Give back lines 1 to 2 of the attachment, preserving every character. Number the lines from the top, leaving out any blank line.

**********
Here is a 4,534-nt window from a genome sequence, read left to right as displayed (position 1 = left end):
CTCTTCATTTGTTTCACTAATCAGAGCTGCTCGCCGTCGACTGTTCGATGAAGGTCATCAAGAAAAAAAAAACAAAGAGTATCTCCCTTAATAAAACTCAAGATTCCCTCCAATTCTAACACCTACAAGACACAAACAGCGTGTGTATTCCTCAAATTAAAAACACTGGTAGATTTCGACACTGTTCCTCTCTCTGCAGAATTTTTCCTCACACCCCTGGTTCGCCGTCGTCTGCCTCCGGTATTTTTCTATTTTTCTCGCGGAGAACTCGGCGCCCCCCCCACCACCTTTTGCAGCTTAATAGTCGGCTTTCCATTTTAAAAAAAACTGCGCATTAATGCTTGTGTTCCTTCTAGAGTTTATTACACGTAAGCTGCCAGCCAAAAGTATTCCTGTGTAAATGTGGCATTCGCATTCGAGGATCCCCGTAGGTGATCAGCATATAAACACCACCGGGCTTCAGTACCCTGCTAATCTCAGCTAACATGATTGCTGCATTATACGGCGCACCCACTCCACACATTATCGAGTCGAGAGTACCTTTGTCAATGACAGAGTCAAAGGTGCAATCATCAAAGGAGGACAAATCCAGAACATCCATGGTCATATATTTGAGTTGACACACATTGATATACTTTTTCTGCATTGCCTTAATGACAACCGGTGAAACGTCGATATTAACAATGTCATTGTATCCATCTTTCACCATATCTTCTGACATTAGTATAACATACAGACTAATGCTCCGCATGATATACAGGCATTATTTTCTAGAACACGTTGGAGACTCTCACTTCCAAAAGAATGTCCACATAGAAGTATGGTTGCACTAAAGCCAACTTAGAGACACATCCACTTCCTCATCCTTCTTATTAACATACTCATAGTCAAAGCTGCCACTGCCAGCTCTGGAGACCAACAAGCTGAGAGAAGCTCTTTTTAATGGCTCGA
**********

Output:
Here is a 4,534-nt window from a genome sequence, read left to right as displayed (position 1 = left end):
CTCTTCATTTGTTTCACTAATCAGAGCTGCTCGCCGTCGACTGTTCGATGAAGGTCATCAAGAAAAAAAAAACAAAGAGTATCTCCCTTAATAAAACTCAAGATTCCCTCCAATTCTAACACCTACAAGACACAAACAGCGTGTGTATTCCTCAAATTAAAAACACTGGTAGATTTCGACACTGTTCCTCTCTCTGCAGAATTTTTCCTCACACCCCTGGTTCGCCGTCGTCTGCCTCCGGTATTTTTCTATTTTTCTCGCGGAGAACTCGGCGCCCCCCCCACCACCTTTTGCAGCTTAATAGTCGGCTTTCCATTTTAAAAAAAACTGCGCATTAATGCTTGTGTTCCTTCTAGAGTTTATTACACGTAAGCTGCCAGCCAAAAGTATTCCTGTGTAAATGTGGCATTCGCATTCGAGGATCCCCGTAGGTGATCAGCATATAAACACCACCGGGCTTCAGTACCCTGCTAATCTCAGCTAACATGATTGCTGCATTATACGGCGCACCCACTCCACACATTATCGAGTCGAGAGTACCTTTGTCAATGACAGAGTCAAAGGTGCAATCATCAAAGGAGGACAAATCCAGAACATCCATGGTCATATATTTGAGTTGACACACATTGATATACTTTTTCTGCATTGCCTTAATGACAACCGGTGAAACGTCGATATTAACAATGTCATTGTATCCATCTTTCACCATATCTTCTGACATTAGTATAACATACAGACTAATGCTCCGCATGATATACAGGCATTATTTTCTAGAACACGTTGGAGACTCTCACTTCCAAAAGAATGTCCACATAGAAGTATGGTTGCACTAAAGCCAACTTAGAGACACATCCACTTCCTCATCCTTCTTATTAACATACTCATAGTCAAAGCTGCCACTGCCAGCTCTGGAGACCAACAAGCTGAGAGAAGCTCTTTTTAATGGCTCGA